Deterministic fusion and single cell sequencing of heterokaryons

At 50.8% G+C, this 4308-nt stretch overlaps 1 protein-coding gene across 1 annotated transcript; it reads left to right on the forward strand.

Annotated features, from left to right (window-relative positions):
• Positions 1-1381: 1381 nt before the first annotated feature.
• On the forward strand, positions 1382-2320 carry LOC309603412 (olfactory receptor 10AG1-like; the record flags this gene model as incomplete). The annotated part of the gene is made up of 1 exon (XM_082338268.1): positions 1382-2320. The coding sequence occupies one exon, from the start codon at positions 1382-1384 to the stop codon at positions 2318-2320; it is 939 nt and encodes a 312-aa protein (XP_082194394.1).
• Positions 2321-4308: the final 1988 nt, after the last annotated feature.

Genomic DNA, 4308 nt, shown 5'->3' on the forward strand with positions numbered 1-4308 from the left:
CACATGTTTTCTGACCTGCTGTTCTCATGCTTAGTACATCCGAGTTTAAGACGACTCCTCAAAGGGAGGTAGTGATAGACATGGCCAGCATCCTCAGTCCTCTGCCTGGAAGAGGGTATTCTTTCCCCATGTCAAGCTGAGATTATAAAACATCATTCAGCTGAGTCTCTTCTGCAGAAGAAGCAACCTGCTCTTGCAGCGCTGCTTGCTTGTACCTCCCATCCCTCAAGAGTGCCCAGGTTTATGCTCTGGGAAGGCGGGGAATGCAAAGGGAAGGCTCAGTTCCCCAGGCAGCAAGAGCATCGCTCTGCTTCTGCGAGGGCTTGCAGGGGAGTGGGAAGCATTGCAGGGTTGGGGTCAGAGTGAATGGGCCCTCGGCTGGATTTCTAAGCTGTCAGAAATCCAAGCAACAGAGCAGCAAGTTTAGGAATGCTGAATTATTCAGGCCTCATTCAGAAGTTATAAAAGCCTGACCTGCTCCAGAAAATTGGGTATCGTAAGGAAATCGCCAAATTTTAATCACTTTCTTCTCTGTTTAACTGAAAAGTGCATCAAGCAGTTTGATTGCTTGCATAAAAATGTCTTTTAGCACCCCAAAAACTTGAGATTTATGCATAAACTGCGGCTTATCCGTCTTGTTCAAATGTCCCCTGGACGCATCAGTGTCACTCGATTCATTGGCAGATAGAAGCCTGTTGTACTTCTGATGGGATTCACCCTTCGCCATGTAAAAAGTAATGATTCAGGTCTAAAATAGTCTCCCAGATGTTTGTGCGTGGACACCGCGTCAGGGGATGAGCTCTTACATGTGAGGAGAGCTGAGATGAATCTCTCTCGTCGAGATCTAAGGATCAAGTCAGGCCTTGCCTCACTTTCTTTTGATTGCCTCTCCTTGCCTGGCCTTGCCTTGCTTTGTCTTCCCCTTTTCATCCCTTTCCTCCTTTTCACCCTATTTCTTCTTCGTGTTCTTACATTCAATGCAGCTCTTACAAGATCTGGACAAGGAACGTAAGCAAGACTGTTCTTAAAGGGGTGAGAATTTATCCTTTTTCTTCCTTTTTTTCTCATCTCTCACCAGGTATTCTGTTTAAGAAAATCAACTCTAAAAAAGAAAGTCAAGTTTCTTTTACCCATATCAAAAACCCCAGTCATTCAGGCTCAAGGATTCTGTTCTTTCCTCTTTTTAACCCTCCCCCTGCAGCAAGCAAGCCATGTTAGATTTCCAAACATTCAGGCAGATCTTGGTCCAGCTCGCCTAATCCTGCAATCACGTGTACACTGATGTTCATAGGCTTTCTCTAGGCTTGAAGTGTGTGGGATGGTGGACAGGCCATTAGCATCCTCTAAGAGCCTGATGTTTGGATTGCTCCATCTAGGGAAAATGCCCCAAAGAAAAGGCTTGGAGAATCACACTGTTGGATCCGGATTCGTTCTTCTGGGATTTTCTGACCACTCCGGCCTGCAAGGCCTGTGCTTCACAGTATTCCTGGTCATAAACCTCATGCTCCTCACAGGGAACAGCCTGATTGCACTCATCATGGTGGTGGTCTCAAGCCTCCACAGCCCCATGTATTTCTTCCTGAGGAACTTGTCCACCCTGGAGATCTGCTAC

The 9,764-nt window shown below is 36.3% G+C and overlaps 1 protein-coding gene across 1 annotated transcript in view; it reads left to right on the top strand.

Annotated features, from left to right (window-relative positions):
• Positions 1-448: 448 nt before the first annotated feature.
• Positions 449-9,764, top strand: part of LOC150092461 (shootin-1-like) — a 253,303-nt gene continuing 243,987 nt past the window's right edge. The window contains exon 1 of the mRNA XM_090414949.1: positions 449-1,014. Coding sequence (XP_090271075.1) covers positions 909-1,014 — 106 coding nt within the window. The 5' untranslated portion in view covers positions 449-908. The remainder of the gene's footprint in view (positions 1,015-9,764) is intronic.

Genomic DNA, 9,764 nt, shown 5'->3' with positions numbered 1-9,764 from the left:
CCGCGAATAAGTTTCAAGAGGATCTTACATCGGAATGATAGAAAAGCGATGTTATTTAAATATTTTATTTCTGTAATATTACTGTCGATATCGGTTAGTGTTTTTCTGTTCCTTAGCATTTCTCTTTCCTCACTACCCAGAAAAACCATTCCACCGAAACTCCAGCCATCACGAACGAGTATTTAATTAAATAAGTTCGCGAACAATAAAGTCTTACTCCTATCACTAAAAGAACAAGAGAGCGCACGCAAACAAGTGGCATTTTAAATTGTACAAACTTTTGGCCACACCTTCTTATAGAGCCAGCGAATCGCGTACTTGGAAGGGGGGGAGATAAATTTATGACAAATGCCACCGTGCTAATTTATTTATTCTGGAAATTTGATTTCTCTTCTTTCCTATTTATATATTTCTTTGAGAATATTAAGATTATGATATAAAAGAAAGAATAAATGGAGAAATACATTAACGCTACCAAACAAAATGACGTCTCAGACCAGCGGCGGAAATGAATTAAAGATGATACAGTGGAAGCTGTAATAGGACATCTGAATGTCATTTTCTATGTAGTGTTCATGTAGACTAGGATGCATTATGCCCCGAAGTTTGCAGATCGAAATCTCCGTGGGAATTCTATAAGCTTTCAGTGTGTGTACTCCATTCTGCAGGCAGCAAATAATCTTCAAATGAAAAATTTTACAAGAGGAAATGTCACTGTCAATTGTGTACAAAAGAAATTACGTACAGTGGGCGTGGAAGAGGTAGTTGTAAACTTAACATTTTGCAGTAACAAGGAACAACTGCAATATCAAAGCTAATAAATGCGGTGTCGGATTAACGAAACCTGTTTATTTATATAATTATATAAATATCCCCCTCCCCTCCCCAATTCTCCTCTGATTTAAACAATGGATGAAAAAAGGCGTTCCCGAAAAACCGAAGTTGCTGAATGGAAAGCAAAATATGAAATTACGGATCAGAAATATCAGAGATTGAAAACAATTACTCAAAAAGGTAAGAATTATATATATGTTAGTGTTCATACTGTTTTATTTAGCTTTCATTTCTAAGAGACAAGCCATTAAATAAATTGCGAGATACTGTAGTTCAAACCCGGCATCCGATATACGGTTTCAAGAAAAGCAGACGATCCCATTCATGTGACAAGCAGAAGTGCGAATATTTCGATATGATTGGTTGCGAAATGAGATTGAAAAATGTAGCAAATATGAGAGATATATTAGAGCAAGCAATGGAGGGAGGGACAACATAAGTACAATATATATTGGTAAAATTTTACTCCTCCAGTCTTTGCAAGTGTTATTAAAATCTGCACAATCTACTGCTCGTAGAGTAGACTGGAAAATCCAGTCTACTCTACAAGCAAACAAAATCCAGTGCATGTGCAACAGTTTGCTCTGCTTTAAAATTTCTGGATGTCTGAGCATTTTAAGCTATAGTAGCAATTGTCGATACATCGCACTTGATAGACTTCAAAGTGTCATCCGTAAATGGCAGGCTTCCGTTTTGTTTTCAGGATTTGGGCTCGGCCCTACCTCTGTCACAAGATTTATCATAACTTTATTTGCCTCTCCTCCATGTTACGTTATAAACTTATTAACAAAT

Cellular fusion is a fundamental process that regulates a wide variety of essential functions such as fertilization, musculoskeletal tissue development, immune response and antibody production, tumorigenesis and neuronal signaling. The fusion of two cells occurs through cell-cell contact, cell wall merging and remodeling followed by mixing of cytoplasmic material. Understanding fusion mechanisms has been hampered by several challenges that prevent quantitative insights such as heterogeneity. To answer fundamental and applied questions about cellular fusion that drive tumor heterogeneity, we propose to develop a program that fuses cancerous cells with healthy cells of different types and read out the consequences of fusion using single cell sequencing. To accomplish this task, we will utilize bi-species heterokaryons (mouse and human) as test cellular systems from different cancer cell lines and evaluate their tumor forming potential by transplantation into mice. Fusing diseased cells with healthy cells will permit, for the first time, insights into safeguards or expression of proteins that prevent fusion of dysregulated cells and how fusion can drive acquisition of deleterious traits such as increased metastatic behavior.